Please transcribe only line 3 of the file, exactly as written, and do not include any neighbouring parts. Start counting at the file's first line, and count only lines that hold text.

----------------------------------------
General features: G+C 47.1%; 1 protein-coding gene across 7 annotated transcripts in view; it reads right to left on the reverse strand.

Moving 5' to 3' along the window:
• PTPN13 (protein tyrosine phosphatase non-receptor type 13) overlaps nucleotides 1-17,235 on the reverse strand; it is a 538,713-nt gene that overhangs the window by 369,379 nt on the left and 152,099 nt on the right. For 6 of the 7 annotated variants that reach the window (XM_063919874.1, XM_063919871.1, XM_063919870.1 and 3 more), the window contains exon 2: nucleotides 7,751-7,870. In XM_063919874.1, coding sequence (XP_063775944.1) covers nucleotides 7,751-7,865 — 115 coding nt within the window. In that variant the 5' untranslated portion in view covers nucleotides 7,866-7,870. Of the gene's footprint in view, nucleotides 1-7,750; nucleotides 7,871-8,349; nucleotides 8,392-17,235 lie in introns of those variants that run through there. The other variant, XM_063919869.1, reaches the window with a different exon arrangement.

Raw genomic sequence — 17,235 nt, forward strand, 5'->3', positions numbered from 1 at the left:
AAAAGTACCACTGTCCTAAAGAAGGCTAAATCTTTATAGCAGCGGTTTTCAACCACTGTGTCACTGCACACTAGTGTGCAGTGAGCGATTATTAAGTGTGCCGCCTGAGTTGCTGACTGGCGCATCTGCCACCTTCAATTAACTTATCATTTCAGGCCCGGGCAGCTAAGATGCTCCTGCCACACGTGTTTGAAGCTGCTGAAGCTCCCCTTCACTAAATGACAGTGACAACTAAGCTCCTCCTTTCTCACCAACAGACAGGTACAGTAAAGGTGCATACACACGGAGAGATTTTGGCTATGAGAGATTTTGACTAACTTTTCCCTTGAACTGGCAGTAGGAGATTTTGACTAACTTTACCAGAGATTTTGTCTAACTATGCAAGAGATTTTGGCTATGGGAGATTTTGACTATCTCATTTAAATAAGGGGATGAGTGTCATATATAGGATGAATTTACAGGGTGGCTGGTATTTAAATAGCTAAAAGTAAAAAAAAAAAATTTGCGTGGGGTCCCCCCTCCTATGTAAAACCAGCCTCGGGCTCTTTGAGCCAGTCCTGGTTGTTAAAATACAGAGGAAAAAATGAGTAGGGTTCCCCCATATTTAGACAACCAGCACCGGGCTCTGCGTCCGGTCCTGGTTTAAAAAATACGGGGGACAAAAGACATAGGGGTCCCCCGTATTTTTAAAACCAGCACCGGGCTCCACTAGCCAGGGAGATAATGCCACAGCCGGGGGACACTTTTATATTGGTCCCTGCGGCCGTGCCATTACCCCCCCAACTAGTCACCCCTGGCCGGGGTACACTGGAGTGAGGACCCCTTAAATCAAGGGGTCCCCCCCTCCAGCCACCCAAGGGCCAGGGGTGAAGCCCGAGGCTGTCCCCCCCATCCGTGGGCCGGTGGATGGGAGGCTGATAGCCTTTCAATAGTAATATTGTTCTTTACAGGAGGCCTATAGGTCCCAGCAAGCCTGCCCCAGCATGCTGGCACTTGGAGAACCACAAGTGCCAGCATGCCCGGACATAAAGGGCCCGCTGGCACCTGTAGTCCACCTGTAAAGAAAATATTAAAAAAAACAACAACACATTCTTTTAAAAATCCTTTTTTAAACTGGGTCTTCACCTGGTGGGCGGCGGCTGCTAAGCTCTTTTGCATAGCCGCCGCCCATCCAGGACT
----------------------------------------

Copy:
• PTPN13 (protein tyrosine phosphatase non-receptor type 13) overlaps nucleotides 1-17,235 on the reverse strand; it is a 538,713-nt gene that overhangs the window by 369,379 nt on the left and 152,099 nt on the right. For 6 of the 7 annotated variants that reach the window (XM_063919874.1, XM_063919871.1, XM_063919870.1 and 3 more), the window contains exon 2: nucleotides 7,751-7,870. In XM_063919874.1, coding sequence (XP_063775944.1) covers nucleotides 7,751-7,865 — 115 coding nt within the window. In that variant the 5' untranslated portion in view covers nucleotides 7,866-7,870. Of the gene's footprint in view, nucleotides 1-7,750; nucleotides 7,871-8,349; nucleotides 8,392-17,235 lie in introns of those variants that run through there. The other variant, XM_063919869.1, reaches the window with a different exon arrangement.